How was your law school experience? Looking back, do you wish you had done anything differently?
(Enatoli graduated from Campus Law Centre, Delhi University in 2005)
CLC was a very different experience altogether, something I wasn’t prepared for. I realised how sheltered and protected I was in St. Stephen’s. At first it was overwhelming, the sheer number of students in the class was enough to make you feel small and insignificant. There were some classes I enjoyed more as compared to others. We had execellent faculty members because of whom my love, interest and curiousity for law started. The one thing I wish I could have changed about law school was probably being more active in campus. I would usually try and find a quiet place in a corner and read and did not interact much.
How was your first year after graduation? What were your thoughts and in hindsight how did they work out?
The first few months after graduation was difficult for me. Nothing prepares you for what you are going to face especially if you choose to do litigation. There is no similarity between the theory and practice and it takes time to get used to it. As time passed, I grew more intrigued with the drama and process of how law evolved in court room proceedings. My first year went just fine, there is nothing I would like to change about it. But yes, I wish someone would have told me that it is OK to feel lost and clueless in the first few months of practise and that everyone goes through it.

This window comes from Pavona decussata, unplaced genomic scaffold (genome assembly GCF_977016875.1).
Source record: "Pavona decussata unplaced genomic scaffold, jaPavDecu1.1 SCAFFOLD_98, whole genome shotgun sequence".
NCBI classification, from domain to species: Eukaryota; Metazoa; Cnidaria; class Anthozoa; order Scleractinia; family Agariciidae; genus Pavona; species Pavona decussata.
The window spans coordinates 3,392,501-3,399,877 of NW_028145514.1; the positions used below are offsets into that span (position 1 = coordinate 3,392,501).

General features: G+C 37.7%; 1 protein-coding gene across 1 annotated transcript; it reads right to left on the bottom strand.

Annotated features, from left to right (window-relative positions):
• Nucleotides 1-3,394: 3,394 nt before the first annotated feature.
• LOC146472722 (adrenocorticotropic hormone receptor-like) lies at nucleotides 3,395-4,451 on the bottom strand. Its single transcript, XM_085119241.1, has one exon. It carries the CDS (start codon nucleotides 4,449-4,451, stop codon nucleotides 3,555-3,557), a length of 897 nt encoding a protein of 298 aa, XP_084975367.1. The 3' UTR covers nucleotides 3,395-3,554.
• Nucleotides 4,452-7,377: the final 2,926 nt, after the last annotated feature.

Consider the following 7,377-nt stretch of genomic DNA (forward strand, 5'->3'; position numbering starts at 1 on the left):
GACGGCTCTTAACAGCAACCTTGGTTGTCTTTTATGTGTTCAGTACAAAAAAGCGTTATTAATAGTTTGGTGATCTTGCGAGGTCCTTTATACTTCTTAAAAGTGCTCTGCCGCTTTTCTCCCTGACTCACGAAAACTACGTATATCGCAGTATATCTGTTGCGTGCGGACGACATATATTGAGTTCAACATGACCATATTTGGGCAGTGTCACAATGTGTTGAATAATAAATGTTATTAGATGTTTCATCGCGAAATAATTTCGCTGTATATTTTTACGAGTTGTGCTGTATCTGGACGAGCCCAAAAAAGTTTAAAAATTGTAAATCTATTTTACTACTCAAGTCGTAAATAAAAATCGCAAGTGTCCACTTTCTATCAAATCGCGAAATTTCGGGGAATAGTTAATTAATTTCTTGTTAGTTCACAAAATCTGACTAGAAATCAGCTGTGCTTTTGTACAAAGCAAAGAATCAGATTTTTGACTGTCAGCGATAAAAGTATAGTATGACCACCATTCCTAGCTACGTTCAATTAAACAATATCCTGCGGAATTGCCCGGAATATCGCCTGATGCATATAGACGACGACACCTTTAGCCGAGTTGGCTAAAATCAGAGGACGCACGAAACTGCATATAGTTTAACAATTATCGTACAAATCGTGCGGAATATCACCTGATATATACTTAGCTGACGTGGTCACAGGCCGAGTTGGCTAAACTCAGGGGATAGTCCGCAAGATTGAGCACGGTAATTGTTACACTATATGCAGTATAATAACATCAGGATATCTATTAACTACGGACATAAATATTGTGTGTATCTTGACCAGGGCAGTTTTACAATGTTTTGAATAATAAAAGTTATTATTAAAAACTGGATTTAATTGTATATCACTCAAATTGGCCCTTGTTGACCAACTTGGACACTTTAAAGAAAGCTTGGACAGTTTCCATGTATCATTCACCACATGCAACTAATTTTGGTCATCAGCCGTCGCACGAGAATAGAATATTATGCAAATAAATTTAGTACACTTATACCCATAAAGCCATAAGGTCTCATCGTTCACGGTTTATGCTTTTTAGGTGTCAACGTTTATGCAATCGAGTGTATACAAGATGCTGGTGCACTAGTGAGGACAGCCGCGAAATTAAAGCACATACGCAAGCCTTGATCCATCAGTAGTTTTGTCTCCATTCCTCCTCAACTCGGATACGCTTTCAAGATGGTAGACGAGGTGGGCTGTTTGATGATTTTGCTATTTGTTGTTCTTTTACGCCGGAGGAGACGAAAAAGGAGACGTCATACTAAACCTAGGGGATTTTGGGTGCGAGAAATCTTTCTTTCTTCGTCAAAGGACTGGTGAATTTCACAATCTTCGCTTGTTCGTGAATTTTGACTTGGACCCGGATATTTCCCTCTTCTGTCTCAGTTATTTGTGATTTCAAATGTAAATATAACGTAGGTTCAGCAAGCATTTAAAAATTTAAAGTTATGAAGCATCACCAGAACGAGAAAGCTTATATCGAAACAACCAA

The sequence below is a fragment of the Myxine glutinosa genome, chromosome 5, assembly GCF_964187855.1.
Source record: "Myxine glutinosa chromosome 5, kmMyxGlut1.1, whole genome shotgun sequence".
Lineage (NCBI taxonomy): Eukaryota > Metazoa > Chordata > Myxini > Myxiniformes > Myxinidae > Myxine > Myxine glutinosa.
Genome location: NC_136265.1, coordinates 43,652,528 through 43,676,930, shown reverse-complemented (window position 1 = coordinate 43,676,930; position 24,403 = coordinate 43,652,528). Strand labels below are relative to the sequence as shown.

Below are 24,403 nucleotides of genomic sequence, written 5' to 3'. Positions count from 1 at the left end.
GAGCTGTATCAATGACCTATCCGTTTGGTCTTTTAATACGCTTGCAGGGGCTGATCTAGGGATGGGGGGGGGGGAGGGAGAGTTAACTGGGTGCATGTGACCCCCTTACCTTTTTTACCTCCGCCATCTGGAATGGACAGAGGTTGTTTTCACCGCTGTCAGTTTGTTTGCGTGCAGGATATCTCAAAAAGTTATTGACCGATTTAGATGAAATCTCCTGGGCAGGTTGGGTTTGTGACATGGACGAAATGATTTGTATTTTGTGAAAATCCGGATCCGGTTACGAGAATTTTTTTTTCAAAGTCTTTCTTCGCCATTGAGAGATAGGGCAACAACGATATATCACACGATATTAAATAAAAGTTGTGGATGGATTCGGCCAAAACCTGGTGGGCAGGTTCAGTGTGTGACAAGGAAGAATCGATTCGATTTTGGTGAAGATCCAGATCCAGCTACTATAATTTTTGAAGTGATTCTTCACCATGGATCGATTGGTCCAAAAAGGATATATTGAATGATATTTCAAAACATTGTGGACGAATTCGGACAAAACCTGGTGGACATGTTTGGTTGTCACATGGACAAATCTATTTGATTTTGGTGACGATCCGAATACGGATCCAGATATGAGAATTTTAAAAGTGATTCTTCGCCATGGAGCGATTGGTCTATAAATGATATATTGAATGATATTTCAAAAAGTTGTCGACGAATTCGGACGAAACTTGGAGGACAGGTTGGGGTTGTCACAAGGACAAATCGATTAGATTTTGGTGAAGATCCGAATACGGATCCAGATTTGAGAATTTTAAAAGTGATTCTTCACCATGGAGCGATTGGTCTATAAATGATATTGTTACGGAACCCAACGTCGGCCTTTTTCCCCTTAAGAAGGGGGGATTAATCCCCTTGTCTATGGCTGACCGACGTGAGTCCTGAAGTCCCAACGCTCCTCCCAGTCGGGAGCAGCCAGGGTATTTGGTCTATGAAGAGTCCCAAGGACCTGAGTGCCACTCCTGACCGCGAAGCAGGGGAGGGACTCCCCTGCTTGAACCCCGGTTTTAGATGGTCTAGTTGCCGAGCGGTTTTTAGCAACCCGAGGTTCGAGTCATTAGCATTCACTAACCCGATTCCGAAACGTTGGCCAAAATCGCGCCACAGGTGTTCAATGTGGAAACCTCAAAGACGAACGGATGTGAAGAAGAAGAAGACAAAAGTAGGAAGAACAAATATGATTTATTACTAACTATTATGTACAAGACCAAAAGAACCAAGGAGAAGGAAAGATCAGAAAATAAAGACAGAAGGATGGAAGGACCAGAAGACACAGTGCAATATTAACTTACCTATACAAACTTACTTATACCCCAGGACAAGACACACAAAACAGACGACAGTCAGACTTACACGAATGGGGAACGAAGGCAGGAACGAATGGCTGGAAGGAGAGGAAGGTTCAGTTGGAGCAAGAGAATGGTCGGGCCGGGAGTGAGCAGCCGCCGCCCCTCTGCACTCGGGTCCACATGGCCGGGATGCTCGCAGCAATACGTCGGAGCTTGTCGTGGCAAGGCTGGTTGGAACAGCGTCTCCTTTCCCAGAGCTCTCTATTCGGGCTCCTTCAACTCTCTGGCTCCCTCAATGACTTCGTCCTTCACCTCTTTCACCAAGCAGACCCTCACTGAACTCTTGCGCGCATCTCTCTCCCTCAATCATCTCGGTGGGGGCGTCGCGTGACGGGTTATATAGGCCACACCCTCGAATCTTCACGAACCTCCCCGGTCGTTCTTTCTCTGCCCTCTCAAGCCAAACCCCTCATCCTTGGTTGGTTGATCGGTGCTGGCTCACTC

You worked as an associate in the chambers of Senior Advocate Neeraj Kishan Kaul from 2007 to 2009. What did your work consist of? Were you free to take up your own cases, independent of the ones your senior allotted you?